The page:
CALIFORNIA | LOCAL
April 24, 2002 | ABIGAIL GOLDMAN, TIMES STAFF WRITER
Jay Chiat, the advertising executive whose firm created the drum-beating Energizer bunny and introduced Apple as the "computer for the rest of us," died of prostate cancer early Tuesday at his Venice beach home. He was 70. Chiat was credited with making Los Angeles an advertising powerhouse in the 1980s and 1990s with a new "West Coast style" of subtle logos and strong messages.
BUSINESS
October 8, 1999 | DIANE SEO, SPECIAL TO THE TIMES
Advertising guru Jay Chiat now spends his days in a funky but somewhat grungy loft building on the far west side of Manhattan, talking up the new revolution. And he isn't referring to advertising. The former chairman and chief executive of the Chiat/Day ad agency has switched gears to become part of the "e-generation," serving as interim head of Screaming Media, a start-up that provides syndicated content to Web companies.
BUSINESS
September 1, 1995 | DENISE GELLENE, TIMES STAFF WRITER
New York advertising agency Omnicom said Thursday that it has completed the previously announced merger of Los Angeles-based Chiat/Day into the Omnicom unit TBWA of New York. As expected, Bill Tragos, chairman and chief executive of TBWA, was named chairman and chief executive of the merged agency.
BUSINESS
September 21, 1993 | BRUCE HOROVITZ, TIMES STAFF WRITER
Is the "Ad Agency of the Decade" flinching? Is it in trouble? Or is it just being its ornery self? Chiat/Day, the Venice ad firm Advertising Age called the "Agency of the Decade" three years ago, ran national newspaper ads Monday that tried to put the best light on some very bad news: It was fired last week by client Reebok for the second time in five years. The headline to its unusual newspaper ad said, "Now we know how Dan felt."
BUSINESS
November 19, 1992 | BRUCE HOROVITZ, TIMES STAFF WRITER
Ad agency Chiat/Day/Mojo announced Wednesday that it will sell its operations in Australia and New Zealand. Analysts say the move signals the unraveling of Los Angeles ad man Jay Chiat's vision of an international advertising empire. The price of the sale to giant Chicago agency Foote, Cone & Belding Communications was not revealed.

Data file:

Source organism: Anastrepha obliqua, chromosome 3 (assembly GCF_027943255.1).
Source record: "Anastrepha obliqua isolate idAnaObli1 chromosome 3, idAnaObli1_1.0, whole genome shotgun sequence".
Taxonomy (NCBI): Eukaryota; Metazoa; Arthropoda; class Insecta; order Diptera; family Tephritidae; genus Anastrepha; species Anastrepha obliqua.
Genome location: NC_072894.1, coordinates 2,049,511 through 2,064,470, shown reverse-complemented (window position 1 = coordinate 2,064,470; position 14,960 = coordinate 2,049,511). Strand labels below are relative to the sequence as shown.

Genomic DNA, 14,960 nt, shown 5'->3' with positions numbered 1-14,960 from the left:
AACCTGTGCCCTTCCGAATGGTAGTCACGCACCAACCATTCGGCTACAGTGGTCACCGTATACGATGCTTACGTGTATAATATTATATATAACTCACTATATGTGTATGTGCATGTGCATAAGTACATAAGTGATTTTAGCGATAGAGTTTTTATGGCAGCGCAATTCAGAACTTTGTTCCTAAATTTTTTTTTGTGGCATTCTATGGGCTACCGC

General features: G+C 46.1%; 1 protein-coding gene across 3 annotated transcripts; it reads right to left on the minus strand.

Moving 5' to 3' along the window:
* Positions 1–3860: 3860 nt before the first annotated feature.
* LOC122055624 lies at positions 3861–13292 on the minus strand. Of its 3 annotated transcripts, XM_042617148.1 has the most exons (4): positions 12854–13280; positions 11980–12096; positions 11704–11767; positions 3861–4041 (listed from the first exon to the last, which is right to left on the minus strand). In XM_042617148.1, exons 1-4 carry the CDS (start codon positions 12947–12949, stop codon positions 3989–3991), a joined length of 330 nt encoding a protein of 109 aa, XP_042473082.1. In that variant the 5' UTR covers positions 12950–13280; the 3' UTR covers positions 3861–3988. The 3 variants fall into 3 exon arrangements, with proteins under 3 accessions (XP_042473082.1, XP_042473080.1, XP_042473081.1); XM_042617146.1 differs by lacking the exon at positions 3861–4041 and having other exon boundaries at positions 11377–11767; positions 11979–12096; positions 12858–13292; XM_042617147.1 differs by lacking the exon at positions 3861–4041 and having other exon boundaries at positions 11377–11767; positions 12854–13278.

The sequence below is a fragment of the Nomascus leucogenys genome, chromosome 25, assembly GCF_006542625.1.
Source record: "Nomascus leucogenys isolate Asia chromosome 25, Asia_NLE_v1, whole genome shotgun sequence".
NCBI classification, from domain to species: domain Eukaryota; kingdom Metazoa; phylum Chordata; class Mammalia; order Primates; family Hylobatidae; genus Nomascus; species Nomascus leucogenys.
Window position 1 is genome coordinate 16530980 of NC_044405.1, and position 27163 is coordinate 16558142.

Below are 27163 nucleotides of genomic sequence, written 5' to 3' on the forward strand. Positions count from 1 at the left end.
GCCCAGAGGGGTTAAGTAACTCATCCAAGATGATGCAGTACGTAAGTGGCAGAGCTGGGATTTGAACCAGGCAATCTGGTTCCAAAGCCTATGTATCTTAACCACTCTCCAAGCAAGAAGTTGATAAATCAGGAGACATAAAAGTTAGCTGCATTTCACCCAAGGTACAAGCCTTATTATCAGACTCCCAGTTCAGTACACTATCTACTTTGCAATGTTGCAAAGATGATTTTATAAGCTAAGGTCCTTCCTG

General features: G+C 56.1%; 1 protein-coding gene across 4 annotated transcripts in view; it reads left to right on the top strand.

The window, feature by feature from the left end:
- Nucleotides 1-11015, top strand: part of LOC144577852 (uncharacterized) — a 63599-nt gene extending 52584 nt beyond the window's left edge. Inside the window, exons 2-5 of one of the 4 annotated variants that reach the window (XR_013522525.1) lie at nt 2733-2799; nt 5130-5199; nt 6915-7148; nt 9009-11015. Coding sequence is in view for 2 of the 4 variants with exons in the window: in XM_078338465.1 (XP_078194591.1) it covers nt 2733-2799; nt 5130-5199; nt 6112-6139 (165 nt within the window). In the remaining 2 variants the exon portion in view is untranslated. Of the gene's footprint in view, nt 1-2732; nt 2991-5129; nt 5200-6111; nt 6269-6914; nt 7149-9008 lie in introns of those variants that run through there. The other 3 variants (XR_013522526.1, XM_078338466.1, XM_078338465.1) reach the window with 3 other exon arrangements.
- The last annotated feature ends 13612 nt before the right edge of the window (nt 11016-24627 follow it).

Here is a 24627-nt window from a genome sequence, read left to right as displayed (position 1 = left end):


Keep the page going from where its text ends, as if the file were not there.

BUSINESS
August 3, 1990 | BRUCE HOROVITZ, TIMES STAFF WRITER
The woes that have gripped the advertising industry for months have finally grabbed hold at Chiat/Day/Mojo. The largest advertising agency in Southern California has laid off at least 50 employees nationwide in recent weeks. This week, the agency fired 30 from its New York office and six from its headquarters in Venice. Last month, 15 employees from its worldwide corporate finance department, also in Venice, were handed walking papers.
BUSINESS
August 11, 1987 | BRUCE HOROVITZ
No one at the ad firm Chiat/Day has much of an office--except Jay Chiat. But even the Los Angeles agency's millionaire chairman often spurns his office to go sit out in one of the agency's dozens of tiny cubicles with no doors. The purpose is to encourage creative bantering. Last week, one of the world's biggest auto makers, Nissan, made a $150-million bet that some big ideas will flow out of these small cubicles.
BUSINESS
January 1, 1990 | BRUCE HOROVITZ
California's image as a pacesetter held up fairly well in the 1980s in the world of business and economics. Californians were a force for dramatic change. Some achieved change on a grand scale--inspiring a revolution in economic policy or transforming corporate finance. Some of the change may seem minor, but it altered our daily routines and our life styles.
BUSINESS
December 16, 1989 | BRUCE HOROVITZ, TIMES STAFF WRITER
Jay Chiat, the ad man who co-founded the largest and most successful agency in Los Angeles, began to relinquish the reins of his fast-growing advertising empire on Friday. Chiat stepped down as chairman and chief executive of North American operations at Chiat/Day/Mojo and handed that title to Bob Wolf, 47, who has been president of the firm's Venice-based operations for about two years.